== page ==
Exactly. Maybe we should call it the opt-in revolution.

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But is that necessarily a bad thing? Not completely.

In a piece in last week’s New York Times, Alex Williams explored what college kids and newly minted graduates might be doing this recessionary summer. The answer? For a great many of them, moving back home with mom and pop. He writes:

The well-paying summer jobs that in previous years seemed like a birthright have grown scarce, and pre-professional internships are disappearing as companies cut back across the board. Recession-strapped parents don’t always have the means or will to bankroll starter apartments or art tours of Tuscany.

So many college students and recent graduates are heading to where they least expected: back home, and facing an unfamiliar prospect: downtime, maybe too much of it. To a high-achieving generation whose schedules were once crammed with extracurricular activities meant to propel them into college, it feels like an empty summer — eerie, and a bit scary.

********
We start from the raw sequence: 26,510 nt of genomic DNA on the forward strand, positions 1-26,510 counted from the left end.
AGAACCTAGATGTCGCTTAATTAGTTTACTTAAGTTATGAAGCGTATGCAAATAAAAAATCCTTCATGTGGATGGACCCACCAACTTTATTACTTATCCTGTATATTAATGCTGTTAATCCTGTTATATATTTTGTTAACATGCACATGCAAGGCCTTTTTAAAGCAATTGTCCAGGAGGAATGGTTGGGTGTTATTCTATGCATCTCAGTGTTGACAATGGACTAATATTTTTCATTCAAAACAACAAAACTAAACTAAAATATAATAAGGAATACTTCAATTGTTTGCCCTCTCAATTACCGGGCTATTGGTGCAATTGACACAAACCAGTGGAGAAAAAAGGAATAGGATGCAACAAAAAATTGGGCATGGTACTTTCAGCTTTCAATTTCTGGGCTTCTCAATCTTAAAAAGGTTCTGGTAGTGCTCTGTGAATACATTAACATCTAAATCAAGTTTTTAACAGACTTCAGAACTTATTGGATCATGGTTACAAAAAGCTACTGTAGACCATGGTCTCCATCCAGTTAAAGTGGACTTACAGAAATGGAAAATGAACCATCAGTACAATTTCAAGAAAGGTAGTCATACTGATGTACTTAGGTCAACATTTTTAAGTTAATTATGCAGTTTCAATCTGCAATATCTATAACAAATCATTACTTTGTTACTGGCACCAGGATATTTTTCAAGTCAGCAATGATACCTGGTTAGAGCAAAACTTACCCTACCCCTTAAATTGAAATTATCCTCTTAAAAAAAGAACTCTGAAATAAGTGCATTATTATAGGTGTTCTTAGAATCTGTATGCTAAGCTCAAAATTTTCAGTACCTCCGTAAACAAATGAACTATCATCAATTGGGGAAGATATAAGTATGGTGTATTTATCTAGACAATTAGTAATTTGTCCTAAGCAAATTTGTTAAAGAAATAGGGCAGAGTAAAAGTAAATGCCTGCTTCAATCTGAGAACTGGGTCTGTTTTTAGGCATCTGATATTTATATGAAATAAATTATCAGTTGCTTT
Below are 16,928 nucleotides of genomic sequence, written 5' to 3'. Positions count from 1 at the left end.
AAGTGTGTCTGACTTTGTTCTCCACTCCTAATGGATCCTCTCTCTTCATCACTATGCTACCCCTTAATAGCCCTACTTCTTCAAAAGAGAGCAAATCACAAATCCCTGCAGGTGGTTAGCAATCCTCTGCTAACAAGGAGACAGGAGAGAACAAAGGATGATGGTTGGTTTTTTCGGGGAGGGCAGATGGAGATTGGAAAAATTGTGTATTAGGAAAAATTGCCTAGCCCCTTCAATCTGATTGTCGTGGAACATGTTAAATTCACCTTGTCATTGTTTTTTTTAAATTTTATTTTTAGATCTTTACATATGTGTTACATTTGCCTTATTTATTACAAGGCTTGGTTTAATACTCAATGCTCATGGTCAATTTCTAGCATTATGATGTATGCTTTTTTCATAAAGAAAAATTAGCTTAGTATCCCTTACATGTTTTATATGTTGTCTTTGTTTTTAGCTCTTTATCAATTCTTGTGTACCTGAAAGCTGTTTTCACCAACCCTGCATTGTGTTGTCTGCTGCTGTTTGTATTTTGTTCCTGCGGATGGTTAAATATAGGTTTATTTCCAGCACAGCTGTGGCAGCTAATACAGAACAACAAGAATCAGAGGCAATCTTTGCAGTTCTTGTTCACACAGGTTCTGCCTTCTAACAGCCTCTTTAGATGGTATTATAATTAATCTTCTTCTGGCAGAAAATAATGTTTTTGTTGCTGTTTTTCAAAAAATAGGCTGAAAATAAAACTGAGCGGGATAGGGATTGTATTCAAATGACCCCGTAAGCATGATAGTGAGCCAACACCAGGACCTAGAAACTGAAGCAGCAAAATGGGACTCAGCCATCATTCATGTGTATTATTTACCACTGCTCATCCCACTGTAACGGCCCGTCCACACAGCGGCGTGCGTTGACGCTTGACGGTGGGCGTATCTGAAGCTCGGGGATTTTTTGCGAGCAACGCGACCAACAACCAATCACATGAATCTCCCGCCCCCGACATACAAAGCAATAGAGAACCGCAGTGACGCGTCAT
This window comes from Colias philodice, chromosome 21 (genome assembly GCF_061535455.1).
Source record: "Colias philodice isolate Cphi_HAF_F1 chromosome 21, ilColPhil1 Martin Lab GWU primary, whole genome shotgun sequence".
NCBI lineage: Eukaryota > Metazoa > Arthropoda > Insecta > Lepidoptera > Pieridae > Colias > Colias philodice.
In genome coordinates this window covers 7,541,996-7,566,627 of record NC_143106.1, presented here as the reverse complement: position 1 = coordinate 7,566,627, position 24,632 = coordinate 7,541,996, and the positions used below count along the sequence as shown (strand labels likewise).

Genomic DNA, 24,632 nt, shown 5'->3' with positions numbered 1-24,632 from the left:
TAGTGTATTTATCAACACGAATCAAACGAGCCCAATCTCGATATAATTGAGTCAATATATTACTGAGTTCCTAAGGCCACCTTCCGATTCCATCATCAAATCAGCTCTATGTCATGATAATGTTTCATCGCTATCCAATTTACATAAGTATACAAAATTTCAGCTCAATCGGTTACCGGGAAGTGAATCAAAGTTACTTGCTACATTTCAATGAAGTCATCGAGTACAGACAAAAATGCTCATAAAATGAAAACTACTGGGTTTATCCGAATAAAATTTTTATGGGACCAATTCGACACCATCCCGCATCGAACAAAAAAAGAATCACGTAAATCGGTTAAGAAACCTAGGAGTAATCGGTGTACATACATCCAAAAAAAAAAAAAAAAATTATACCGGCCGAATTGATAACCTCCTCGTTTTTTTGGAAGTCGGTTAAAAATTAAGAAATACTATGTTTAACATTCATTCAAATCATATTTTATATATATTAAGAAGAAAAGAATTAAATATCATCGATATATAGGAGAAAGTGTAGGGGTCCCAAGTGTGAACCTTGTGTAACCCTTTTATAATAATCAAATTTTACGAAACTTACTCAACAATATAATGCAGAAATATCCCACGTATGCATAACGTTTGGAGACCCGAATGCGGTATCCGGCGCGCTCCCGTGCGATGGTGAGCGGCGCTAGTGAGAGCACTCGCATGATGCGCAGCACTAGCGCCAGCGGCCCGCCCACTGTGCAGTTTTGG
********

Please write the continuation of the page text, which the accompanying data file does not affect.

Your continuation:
And yet. For a generation that’s been pushed, prodded,”given trophies just for showing up” and told they could do anything so long as they worked hard enough, the staycation in their high school bedroom might in fact have an upside. For one thing, it’s a safe lesson that, no matter how hard you work, life sometimes intervenes. And, hidden at the end of Williams’ story, is another glimpse of a silver lining:

In the short term, the lost summer of 2009 might actually be a blessing, some psychologists said, especially because members of this generation have lived their lives like track stars trying to run a marathon at the pace of a 100-meter dash — their parents typically waiting at every turn with a stopwatch.

“Parents have really put a lot of pressure on the kids — everything has been organized, they’re all taking A.P. courses, then summer hits and they’re going to learning camps,” said Peter A. Spevak, a psychologist in Rockville, Md. Now, he said, with opportunities for achievement at a minimum this summer, “there is something to be said about sitting out on a warm evening and looking at the stars — they need more of this contemplation and self-evaluation.”